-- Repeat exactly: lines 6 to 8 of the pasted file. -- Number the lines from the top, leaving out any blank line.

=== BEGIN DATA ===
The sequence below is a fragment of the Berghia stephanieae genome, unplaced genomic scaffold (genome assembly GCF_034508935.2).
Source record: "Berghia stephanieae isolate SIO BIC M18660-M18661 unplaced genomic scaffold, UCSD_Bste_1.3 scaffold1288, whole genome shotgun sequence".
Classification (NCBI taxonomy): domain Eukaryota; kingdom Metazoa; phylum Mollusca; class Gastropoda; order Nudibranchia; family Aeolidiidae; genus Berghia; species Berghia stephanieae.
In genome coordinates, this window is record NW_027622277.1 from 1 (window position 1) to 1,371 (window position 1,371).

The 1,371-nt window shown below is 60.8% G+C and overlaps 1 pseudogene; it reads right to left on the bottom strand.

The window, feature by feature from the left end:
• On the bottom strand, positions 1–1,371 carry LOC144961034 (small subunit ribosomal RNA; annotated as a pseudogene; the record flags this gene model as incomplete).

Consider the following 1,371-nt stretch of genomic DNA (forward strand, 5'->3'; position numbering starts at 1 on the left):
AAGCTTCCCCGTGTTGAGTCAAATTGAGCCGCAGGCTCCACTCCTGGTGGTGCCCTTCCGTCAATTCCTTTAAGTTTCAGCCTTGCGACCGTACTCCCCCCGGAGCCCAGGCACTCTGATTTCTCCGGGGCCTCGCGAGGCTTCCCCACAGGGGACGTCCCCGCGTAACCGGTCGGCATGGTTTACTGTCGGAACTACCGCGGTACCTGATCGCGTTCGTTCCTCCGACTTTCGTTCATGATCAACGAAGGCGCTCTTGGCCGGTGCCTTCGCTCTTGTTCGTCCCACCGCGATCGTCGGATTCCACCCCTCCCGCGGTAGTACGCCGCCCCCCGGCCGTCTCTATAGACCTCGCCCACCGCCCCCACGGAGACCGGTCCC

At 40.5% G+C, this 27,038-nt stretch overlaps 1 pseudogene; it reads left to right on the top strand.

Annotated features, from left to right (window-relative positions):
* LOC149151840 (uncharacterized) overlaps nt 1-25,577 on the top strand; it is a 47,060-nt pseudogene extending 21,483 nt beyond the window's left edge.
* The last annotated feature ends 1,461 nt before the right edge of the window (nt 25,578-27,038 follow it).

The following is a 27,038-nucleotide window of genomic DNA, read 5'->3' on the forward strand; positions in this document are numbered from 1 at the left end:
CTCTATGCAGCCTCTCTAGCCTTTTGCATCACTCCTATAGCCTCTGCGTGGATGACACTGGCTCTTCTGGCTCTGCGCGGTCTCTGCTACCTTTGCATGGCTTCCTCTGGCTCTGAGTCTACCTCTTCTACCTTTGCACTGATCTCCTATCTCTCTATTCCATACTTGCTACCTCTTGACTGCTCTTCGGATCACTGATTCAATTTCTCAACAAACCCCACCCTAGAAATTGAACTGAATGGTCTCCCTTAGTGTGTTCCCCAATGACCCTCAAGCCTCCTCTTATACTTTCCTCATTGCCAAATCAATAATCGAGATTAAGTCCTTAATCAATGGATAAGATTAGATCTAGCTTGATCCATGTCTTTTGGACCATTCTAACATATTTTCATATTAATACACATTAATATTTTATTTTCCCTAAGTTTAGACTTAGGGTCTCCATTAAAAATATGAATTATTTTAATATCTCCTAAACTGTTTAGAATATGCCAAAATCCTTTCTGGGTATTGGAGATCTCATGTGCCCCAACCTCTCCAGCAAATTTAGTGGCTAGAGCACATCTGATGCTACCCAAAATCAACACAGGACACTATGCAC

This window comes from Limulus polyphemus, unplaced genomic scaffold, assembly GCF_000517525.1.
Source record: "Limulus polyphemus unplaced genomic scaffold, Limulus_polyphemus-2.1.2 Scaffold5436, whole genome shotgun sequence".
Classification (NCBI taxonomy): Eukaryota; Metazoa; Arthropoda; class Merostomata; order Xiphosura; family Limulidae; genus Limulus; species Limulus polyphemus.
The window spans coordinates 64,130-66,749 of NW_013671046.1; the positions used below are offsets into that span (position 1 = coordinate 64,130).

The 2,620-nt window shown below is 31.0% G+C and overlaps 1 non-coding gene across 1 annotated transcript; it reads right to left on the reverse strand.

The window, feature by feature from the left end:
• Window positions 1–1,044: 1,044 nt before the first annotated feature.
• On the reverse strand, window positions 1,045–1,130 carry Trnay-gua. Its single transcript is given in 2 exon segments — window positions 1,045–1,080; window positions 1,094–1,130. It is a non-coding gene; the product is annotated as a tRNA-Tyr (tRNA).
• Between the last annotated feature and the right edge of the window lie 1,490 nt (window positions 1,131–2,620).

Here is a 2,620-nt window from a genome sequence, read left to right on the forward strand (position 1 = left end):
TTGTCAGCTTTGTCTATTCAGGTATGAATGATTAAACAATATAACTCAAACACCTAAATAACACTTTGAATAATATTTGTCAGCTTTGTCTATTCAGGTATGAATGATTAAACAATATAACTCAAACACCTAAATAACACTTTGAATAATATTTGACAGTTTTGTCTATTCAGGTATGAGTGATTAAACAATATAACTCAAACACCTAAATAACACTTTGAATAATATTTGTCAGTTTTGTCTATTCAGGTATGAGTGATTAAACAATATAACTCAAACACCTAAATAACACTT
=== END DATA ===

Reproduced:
The window, feature by feature from the left end:
• On the bottom strand, positions 1–1,371 carry LOC144961034 (small subunit ribosomal RNA; annotated as a pseudogene; the record flags this gene model as incomplete).

Consider the following 1,371-nt stretch of genomic DNA (forward strand, 5'->3'; position numbering starts at 1 on the left):